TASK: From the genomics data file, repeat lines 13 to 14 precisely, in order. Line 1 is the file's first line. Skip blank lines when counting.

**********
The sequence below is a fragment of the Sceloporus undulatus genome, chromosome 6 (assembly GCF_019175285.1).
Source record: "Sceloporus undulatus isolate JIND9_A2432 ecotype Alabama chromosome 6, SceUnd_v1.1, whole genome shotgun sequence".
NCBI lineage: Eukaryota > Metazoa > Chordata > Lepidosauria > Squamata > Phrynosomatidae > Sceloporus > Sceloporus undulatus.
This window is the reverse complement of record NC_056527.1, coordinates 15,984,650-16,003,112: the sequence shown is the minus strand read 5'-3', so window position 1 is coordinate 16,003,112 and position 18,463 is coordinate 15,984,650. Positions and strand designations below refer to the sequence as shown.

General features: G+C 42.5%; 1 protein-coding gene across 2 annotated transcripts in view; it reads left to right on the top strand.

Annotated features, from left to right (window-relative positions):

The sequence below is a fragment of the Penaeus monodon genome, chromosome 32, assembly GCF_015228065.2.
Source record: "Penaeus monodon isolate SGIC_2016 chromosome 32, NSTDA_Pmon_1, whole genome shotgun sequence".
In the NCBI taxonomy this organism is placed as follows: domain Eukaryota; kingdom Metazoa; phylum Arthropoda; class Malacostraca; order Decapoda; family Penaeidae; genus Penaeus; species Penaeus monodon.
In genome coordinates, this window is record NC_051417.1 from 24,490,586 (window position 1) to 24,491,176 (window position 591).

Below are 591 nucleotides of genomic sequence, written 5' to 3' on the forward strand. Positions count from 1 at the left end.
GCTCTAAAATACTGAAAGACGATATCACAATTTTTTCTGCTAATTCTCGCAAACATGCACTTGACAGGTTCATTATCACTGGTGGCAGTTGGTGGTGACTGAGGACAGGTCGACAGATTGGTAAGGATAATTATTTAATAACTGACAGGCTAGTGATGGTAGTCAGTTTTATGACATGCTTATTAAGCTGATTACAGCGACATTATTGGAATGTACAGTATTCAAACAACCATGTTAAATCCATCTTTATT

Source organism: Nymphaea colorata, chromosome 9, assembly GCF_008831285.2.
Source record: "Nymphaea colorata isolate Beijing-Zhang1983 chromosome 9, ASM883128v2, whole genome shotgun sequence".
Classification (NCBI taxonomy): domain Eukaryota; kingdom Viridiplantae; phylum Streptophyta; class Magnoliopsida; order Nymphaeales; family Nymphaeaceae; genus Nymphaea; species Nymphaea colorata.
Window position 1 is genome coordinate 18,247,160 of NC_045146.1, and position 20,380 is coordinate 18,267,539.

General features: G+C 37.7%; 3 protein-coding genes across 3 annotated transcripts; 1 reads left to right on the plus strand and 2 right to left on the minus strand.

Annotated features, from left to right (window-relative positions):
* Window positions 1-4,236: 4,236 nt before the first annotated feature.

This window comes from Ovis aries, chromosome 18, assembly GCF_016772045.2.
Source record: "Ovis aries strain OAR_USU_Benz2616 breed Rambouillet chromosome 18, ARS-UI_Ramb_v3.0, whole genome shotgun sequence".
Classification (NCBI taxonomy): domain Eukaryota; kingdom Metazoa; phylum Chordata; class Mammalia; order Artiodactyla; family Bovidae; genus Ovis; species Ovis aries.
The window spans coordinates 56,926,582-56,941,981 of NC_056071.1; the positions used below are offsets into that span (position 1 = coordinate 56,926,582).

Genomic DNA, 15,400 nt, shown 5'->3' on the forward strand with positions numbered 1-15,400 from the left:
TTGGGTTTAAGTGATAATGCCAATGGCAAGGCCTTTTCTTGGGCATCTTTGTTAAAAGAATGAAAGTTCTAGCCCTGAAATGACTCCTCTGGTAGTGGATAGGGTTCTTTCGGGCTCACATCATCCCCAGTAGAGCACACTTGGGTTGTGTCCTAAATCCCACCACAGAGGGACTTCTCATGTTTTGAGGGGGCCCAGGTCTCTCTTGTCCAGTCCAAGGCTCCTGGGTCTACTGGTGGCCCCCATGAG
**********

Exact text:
Source organism: Nymphaea colorata, chromosome 9, assembly GCF_008831285.2.
Source record: "Nymphaea colorata isolate Beijing-Zhang1983 chromosome 9, ASM883128v2, whole genome shotgun sequence".